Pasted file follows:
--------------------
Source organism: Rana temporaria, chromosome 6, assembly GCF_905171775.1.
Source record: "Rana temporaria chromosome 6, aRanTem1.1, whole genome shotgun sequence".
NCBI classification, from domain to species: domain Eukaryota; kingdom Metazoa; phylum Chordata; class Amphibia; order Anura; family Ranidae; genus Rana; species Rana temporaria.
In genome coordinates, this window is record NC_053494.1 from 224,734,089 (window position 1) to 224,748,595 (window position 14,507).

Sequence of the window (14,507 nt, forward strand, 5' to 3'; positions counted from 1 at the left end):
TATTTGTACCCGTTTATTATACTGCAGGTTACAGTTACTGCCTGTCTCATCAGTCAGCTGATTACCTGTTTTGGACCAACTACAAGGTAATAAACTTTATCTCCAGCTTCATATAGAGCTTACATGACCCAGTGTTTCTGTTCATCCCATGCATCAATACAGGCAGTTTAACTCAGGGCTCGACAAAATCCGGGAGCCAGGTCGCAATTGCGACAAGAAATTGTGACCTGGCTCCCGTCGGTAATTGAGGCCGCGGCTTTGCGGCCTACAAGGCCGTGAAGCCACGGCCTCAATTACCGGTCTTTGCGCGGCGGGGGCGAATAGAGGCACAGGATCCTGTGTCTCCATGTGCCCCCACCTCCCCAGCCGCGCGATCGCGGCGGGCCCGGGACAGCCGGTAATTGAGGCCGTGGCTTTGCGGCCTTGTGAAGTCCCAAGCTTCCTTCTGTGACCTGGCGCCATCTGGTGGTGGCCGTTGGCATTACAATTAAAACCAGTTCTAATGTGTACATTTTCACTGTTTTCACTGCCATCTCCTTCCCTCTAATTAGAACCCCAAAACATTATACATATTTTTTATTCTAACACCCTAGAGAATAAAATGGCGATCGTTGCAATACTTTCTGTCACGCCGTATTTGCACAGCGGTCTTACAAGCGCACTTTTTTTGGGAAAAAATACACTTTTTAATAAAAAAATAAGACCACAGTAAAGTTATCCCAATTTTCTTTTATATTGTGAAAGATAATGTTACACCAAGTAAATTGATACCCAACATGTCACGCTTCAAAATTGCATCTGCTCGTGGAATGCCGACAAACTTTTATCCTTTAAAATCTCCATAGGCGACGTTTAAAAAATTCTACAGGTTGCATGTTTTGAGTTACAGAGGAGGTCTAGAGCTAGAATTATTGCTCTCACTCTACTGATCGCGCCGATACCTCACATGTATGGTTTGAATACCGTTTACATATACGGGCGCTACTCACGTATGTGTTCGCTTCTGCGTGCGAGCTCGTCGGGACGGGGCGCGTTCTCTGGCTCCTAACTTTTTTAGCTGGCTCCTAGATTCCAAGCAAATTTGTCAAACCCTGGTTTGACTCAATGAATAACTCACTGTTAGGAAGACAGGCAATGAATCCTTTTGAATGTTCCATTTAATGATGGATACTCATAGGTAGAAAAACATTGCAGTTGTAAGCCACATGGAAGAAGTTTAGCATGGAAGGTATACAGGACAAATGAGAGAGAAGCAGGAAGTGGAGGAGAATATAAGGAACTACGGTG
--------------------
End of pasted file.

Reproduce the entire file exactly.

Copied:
Source organism: Rana temporaria, chromosome 6, assembly GCF_905171775.1.
Source record: "Rana temporaria chromosome 6, aRanTem1.1, whole genome shotgun sequence".
NCBI classification, from domain to species: domain Eukaryota; kingdom Metazoa; phylum Chordata; class Amphibia; order Anura; family Ranidae; genus Rana; species Rana temporaria.
In genome coordinates, this window is record NC_053494.1 from 224,734,089 (window position 1) to 224,748,595 (window position 14,507).

Sequence of the window (14,507 nt, forward strand, 5' to 3'; positions counted from 1 at the left end):
TATTTGTACCCGTTTATTATACTGCAGGTTACAGTTACTGCCTGTCTCATCAGTCAGCTGATTACCTGTTTTGGACCAACTACAAGGTAATAAACTTTATCTCCAGCTTCATATAGAGCTTACATGACCCAGTGTTTCTGTTCATCCCATGCATCAATACAGGCAGTTTAACTCAGGGCTCGACAAAATCCGGGAGCCAGGTCGCAATTGCGACAAGAAATTGTGACCTGGCTCCCGTCGGTAATTGAGGCCGCGGCTTTGCGGCCTACAAGGCCGTGAAGCCACGGCCTCAATTACCGGTCTTTGCGCGGCGGGGGCGAATAGAGGCACAGGATCCTGTGTCTCCATGTGCCCCCACCTCCCCAGCCGCGCGATCGCGGCGGGCCCGGGACAGCCGGTAATTGAGGCCGTGGCTTTGCGGCCTTGTGAAGTCCCAAGCTTCCTTCTGTGACCTGGCGCCATCTGGTGGTGGCCGTTGGCATTACAATTAAAACCAGTTCTAATGTGTACATTTTCACTGTTTTCACTGCCATCTCCTTCCCTCTAATTAGAACCCCAAAACATTATACATATTTTTTATTCTAACACCCTAGAGAATAAAATGGCGATCGTTGCAATACTTTCTGTCACGCCGTATTTGCACAGCGGTCTTACAAGCGCACTTTTTTTGGGAAAAAATACACTTTTTAATAAAAAAATAAGACCACAGTAAAGTTATCCCAATTTTCTTTTATATTGTGAAAGATAATGTTACACCAAGTAAATTGATACCCAACATGTCACGCTTCAAAATTGCATCTGCTCGTGGAATGCCGACAAACTTTTATCCTTTAAAATCTCCATAGGCGACGTTTAAAAAATTCTACAGGTTGCATGTTTTGAGTTACAGAGGAGGTCTAGAGCTAGAATTATTGCTCTCACTCTACTGATCGCGCCGATACCTCACATGTATGGTTTGAATACCGTTTACATATACGGGCGCTACTCACGTATGTGTTCGCTTCTGCGTGCGAGCTCGTCGGGACGGGGCGCGTTCTCTGGCTCCTAACTTTTTTAGCTGGCTCCTAGATTCCAAGCAAATTTGTCAAACCCTGGTTTGACTCAATGAATAACTCACTGTTAGGAAGACAGGCAATGAATCCTTTTGAATGTTCCATTTAATGATGGATACTCATAGGTAGAAAAACATTGCAGTTGTAAGCCACATGGAAGAAGTTTAGCATGGAAGGTATACAGGACAAATGAGAGAGAAGCAGGAAGTGGAGGAGAATATAAGGAACTACGGTG